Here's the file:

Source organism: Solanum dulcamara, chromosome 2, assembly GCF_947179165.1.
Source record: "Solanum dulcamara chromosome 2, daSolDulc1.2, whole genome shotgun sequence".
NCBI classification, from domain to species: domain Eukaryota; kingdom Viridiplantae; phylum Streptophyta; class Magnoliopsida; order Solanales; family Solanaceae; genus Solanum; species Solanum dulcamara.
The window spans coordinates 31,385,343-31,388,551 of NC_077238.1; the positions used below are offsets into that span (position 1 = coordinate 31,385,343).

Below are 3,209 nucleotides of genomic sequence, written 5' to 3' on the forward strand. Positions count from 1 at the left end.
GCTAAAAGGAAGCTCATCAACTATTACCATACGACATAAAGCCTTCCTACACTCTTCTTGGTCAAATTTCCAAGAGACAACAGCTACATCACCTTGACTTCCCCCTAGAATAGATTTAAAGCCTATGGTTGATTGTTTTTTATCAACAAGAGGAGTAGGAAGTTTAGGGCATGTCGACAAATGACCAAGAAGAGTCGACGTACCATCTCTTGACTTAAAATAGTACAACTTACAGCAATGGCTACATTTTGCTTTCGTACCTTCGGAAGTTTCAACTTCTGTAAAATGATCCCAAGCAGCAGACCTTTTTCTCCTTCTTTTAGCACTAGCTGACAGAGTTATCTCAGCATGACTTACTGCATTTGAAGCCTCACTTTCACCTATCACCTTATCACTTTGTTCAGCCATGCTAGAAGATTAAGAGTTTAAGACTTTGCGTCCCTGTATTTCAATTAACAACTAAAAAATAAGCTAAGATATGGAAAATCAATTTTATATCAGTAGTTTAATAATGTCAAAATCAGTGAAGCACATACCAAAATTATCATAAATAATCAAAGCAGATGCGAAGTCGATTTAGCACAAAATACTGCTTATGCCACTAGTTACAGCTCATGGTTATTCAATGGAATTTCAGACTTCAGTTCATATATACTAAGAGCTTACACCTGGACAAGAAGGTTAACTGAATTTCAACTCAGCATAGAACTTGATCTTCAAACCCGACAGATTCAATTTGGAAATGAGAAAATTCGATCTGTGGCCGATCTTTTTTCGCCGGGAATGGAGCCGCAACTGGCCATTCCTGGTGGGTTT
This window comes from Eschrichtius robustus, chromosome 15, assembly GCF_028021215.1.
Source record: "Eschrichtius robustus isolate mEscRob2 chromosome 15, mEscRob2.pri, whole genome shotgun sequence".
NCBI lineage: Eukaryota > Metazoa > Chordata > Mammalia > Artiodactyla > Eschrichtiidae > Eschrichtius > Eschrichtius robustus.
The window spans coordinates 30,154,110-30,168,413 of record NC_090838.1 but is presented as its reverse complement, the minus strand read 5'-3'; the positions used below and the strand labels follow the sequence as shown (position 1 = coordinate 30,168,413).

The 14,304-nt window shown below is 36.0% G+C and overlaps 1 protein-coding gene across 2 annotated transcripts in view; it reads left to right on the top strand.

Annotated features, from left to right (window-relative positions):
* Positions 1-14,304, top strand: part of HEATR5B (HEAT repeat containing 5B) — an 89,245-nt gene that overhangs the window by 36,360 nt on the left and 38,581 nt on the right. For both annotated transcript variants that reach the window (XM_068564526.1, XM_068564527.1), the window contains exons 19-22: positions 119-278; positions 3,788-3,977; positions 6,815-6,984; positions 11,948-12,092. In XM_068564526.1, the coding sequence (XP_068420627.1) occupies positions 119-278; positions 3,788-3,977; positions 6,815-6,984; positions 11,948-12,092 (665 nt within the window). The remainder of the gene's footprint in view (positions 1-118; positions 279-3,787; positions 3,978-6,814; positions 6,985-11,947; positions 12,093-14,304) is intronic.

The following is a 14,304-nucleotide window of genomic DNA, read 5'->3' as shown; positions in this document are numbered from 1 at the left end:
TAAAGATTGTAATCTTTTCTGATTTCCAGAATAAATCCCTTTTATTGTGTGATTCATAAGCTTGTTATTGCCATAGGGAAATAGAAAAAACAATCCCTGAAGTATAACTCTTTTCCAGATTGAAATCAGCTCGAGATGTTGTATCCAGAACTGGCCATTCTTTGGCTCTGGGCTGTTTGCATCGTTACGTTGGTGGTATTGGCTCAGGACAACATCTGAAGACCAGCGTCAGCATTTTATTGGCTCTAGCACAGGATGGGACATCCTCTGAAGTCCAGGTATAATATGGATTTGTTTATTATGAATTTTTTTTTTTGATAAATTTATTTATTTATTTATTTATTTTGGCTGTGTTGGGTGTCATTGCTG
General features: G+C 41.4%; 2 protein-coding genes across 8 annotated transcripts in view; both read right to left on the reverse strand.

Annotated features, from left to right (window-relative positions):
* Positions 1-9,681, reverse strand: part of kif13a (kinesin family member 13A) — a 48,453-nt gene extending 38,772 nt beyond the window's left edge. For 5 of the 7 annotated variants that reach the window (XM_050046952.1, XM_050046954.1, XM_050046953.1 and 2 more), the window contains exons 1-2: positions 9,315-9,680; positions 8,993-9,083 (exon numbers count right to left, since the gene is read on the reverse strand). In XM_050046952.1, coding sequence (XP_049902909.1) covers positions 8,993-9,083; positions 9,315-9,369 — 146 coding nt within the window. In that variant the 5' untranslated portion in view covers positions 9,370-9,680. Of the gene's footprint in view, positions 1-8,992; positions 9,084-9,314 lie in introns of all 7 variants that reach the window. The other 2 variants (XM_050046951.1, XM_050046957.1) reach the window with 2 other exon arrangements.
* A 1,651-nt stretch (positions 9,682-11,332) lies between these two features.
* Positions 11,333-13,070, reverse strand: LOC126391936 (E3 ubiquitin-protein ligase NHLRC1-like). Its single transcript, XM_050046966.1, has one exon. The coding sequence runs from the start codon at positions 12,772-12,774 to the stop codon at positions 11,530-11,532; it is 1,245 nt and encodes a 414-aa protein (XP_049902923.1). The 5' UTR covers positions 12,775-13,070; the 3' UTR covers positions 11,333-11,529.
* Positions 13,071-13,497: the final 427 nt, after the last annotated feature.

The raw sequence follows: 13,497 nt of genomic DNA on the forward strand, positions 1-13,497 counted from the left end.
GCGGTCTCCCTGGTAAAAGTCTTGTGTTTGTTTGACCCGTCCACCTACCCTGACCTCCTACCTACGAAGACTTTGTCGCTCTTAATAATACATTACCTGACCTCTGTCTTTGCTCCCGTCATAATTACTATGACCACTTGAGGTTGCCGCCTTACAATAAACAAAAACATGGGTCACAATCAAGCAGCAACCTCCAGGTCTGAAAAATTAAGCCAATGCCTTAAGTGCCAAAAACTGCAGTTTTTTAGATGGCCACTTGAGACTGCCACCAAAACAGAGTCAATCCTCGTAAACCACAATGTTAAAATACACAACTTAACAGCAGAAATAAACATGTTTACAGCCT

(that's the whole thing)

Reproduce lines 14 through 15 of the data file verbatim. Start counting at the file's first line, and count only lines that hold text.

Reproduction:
The following is a 14,304-nucleotide window of genomic DNA, read 5'->3' as shown; positions in this document are numbered from 1 at the left end:
TAAAGATTGTAATCTTTTCTGATTTCCAGAATAAATCCCTTTTATTGTGTGATTCATAAGCTTGTTATTGCCATAGGGAAATAGAAAAAACAATCCCTGAAGTATAACTCTTTTCCAGATTGAAATCAGCTCGAGATGTTGTATCCAGAACTGGCCATTCTTTGGCTCTGGGCTGTTTGCATCGTTACGTTGGTGGTATTGGCTCAGGACAACATCTGAAGACCAGCGTCAGCATTTTATTGGCTCTAGCACAGGATGGGACATCCTCTGAAGTCCAGGTATAATATGGATTTGTTTATTATGAATTTTTTTTTTTGATAAATTTATTTATTTATTTATTTATTTTGGCTGTGTTGGGTGTCATTGCTG